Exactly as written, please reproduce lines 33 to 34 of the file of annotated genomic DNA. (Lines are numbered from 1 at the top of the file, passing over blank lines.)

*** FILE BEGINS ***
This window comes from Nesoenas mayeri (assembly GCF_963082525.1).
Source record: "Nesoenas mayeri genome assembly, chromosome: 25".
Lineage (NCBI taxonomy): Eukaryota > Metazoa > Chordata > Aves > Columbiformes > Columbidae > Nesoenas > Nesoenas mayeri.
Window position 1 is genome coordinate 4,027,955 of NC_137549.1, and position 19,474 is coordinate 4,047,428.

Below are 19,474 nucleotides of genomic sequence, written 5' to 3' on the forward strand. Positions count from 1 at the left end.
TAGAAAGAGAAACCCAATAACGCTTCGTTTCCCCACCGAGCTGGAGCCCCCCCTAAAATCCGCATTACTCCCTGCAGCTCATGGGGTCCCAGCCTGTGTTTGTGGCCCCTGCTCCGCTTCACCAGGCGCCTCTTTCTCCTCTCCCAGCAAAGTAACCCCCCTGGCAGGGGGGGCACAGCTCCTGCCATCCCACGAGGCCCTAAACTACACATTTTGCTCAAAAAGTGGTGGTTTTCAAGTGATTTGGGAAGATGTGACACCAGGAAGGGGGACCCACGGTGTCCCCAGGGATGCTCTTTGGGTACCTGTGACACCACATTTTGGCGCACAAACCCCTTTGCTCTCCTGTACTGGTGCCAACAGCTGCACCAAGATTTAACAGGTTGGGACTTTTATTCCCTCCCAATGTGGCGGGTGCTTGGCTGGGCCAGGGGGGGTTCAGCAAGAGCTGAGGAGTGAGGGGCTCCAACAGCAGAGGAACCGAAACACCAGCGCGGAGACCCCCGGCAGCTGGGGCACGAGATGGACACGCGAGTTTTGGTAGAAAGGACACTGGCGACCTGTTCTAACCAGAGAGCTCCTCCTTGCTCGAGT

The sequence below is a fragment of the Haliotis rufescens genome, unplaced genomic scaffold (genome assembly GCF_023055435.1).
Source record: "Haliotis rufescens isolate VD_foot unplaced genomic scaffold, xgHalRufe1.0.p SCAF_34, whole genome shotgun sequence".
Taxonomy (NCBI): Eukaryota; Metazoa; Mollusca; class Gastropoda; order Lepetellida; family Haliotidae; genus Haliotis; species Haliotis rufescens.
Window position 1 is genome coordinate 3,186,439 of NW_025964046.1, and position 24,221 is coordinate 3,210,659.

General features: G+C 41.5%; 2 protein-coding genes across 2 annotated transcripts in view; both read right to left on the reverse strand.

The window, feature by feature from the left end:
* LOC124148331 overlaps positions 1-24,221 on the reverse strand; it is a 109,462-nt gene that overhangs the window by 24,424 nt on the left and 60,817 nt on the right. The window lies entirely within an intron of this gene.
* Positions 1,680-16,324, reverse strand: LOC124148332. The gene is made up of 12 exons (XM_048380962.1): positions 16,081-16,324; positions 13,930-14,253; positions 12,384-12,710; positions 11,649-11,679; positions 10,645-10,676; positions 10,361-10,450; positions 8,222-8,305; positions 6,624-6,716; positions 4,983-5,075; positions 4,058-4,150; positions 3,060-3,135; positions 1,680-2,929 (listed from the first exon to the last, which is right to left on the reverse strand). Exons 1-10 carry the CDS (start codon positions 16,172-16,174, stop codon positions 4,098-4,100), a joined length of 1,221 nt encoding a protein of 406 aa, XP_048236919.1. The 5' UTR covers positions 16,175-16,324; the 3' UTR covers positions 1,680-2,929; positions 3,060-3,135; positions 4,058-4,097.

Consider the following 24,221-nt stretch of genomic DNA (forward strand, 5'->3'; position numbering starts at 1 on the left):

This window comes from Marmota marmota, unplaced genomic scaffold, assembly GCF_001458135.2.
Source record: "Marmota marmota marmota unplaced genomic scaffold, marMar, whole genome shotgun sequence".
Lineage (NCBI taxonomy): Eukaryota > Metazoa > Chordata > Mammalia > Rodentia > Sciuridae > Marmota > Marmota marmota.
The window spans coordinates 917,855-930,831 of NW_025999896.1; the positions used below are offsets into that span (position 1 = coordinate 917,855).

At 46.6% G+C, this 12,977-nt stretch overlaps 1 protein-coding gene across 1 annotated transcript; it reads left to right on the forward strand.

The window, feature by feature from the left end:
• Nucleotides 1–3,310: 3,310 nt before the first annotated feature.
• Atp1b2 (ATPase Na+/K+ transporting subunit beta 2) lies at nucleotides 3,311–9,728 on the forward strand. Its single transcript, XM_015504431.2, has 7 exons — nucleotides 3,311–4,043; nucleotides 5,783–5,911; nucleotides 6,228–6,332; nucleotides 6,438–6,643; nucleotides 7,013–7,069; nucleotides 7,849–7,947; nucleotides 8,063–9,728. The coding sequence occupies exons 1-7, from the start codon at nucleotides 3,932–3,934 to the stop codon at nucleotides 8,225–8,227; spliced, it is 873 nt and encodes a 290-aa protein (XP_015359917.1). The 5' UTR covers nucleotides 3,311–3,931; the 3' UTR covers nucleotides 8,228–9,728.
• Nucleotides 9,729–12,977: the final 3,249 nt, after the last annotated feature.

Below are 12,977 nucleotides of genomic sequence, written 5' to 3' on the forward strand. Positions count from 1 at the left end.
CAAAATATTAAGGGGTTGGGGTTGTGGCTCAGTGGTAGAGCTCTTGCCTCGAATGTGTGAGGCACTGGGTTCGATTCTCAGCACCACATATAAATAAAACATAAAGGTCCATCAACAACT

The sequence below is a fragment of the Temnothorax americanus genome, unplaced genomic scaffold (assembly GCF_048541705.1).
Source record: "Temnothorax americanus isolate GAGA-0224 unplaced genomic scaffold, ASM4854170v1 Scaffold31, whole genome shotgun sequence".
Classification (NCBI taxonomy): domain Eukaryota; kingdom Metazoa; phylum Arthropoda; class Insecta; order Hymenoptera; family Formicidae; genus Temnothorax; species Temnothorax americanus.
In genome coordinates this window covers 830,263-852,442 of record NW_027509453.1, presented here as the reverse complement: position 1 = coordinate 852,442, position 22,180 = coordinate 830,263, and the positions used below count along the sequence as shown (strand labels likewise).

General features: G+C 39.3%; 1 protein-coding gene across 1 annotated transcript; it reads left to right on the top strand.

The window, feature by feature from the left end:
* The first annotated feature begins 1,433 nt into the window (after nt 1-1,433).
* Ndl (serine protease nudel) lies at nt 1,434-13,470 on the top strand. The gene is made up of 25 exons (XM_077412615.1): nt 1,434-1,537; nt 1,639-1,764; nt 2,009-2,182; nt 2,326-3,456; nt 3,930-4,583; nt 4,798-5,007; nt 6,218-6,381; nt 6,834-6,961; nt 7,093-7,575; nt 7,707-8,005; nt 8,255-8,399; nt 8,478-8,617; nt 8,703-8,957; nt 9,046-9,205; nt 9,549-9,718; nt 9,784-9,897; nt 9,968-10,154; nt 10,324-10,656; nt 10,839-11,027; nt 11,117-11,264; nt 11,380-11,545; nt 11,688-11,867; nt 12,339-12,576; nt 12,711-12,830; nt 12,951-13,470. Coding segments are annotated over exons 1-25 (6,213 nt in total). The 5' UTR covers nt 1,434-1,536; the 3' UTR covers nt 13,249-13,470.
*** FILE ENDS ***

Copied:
* The first annotated feature begins 1,433 nt into the window (after nt 1-1,433).
* Ndl (serine protease nudel) lies at nt 1,434-13,470 on the top strand. The gene is made up of 25 exons (XM_077412615.1): nt 1,434-1,537; nt 1,639-1,764; nt 2,009-2,182; nt 2,326-3,456; nt 3,930-4,583; nt 4,798-5,007; nt 6,218-6,381; nt 6,834-6,961; nt 7,093-7,575; nt 7,707-8,005; nt 8,255-8,399; nt 8,478-8,617; nt 8,703-8,957; nt 9,046-9,205; nt 9,549-9,718; nt 9,784-9,897; nt 9,968-10,154; nt 10,324-10,656; nt 10,839-11,027; nt 11,117-11,264; nt 11,380-11,545; nt 11,688-11,867; nt 12,339-12,576; nt 12,711-12,830; nt 12,951-13,470. Coding segments are annotated over exons 1-25 (6,213 nt in total). The 5' UTR covers nt 1,434-1,536; the 3' UTR covers nt 13,249-13,470.